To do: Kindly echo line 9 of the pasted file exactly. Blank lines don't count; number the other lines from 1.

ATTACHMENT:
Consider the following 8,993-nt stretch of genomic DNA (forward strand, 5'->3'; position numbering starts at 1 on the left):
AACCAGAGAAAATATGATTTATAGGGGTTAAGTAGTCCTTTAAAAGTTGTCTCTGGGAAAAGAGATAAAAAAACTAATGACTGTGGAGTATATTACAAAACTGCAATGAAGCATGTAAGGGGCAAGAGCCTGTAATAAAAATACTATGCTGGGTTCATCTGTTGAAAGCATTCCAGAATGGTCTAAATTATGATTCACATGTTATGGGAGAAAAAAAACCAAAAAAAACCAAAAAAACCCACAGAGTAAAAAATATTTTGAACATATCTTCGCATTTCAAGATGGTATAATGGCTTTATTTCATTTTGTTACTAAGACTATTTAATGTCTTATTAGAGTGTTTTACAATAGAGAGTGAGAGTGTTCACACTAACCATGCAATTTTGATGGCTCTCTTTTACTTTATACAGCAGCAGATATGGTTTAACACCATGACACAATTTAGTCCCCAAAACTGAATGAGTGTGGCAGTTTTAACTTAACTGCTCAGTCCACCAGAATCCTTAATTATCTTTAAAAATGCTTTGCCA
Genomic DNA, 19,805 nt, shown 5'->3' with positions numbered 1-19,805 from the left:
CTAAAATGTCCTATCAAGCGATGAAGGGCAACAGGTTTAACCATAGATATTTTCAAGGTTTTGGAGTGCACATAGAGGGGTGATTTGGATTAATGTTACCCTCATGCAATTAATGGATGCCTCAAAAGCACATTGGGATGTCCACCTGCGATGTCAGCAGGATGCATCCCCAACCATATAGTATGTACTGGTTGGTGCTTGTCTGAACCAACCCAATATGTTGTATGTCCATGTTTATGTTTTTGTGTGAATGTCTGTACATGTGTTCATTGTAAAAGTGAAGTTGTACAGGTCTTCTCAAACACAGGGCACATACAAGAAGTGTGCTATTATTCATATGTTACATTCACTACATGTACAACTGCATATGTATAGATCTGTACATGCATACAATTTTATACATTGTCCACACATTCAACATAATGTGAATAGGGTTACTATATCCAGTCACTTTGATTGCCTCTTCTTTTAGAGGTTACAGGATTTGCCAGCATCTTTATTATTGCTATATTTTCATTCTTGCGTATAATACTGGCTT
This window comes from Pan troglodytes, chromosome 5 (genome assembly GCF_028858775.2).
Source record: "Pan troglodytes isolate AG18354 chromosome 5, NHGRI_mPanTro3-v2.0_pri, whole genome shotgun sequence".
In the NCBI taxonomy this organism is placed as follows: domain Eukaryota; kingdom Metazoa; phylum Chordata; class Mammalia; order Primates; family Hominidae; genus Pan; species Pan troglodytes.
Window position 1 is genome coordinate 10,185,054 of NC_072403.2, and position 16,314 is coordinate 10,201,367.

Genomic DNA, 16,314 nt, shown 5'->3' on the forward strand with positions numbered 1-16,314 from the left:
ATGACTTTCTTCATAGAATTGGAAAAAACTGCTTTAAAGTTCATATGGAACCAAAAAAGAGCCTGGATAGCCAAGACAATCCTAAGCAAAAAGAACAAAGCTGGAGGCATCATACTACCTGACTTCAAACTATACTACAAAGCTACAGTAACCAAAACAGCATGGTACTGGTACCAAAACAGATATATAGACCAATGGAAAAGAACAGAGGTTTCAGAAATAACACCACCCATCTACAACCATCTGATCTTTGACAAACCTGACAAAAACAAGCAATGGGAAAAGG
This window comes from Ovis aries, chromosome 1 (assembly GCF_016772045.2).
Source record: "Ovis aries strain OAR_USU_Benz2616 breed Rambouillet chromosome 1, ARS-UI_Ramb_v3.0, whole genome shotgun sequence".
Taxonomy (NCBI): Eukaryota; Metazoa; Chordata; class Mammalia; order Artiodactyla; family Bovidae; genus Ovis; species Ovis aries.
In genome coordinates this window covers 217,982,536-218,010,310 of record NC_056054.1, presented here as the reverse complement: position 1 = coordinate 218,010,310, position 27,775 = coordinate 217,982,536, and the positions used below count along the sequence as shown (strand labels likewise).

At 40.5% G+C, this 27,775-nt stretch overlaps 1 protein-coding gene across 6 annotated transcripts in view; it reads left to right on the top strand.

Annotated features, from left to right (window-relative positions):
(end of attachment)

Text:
Genomic DNA, 16,314 nt, shown 5'->3' on the forward strand with positions numbered 1-16,314 from the left: